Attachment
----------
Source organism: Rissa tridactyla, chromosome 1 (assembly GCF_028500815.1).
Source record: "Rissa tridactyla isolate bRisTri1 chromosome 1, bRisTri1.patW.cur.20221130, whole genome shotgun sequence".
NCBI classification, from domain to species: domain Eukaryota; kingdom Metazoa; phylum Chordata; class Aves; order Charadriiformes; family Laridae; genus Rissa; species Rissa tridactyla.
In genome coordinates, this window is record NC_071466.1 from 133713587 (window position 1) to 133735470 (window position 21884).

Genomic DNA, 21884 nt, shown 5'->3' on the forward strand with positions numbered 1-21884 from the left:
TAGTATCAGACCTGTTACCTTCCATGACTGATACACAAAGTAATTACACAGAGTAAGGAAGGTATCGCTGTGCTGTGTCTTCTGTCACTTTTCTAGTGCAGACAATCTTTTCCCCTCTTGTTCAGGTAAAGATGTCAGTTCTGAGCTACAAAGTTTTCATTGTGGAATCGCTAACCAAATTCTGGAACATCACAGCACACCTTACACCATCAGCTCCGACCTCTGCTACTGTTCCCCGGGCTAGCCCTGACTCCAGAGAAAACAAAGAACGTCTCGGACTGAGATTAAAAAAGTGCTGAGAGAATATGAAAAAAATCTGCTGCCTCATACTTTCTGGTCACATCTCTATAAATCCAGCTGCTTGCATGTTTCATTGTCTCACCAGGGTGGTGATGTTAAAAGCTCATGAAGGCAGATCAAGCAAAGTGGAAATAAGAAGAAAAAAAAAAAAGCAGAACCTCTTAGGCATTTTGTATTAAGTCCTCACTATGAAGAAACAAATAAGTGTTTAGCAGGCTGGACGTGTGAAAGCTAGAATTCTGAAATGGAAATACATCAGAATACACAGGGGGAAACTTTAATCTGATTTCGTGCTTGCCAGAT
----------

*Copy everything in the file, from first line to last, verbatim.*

Source organism: Rissa tridactyla, chromosome 1 (assembly GCF_028500815.1).
Source record: "Rissa tridactyla isolate bRisTri1 chromosome 1, bRisTri1.patW.cur.20221130, whole genome shotgun sequence".
NCBI classification, from domain to species: domain Eukaryota; kingdom Metazoa; phylum Chordata; class Aves; order Charadriiformes; family Laridae; genus Rissa; species Rissa tridactyla.
In genome coordinates, this window is record NC_071466.1 from 133713587 (window position 1) to 133735470 (window position 21884).

Genomic DNA, 21884 nt, shown 5'->3' on the forward strand with positions numbered 1-21884 from the left:
TAGTATCAGACCTGTTACCTTCCATGACTGATACACAAAGTAATTACACAGAGTAAGGAAGGTATCGCTGTGCTGTGTCTTCTGTCACTTTTCTAGTGCAGACAATCTTTTCCCCTCTTGTTCAGGTAAAGATGTCAGTTCTGAGCTACAAAGTTTTCATTGTGGAATCGCTAACCAAATTCTGGAACATCACAGCACACCTTACACCATCAGCTCCGACCTCTGCTACTGTTCCCCGGGCTAGCCCTGACTCCAGAGAAAACAAAGAACGTCTCGGACTGAGATTAAAAAAGTGCTGAGAGAATATGAAAAAAATCTGCTGCCTCATACTTTCTGGTCACATCTCTATAAATCCAGCTGCTTGCATGTTTCATTGTCTCACCAGGGTGGTGATGTTAAAAGCTCATGAAGGCAGATCAAGCAAAGTGGAAATAAGAAGAAAAAAAAAAAAGCAGAACCTCTTAGGCATTTTGTATTAAGTCCTCACTATGAAGAAACAAATAAGTGTTTAGCAGGCTGGACGTGTGAAAGCTAGAATTCTGAAATGGAAATACATCAGAATACACAGGGGGAAACTTTAATCTGATTTCGTGCTTGCCAGAT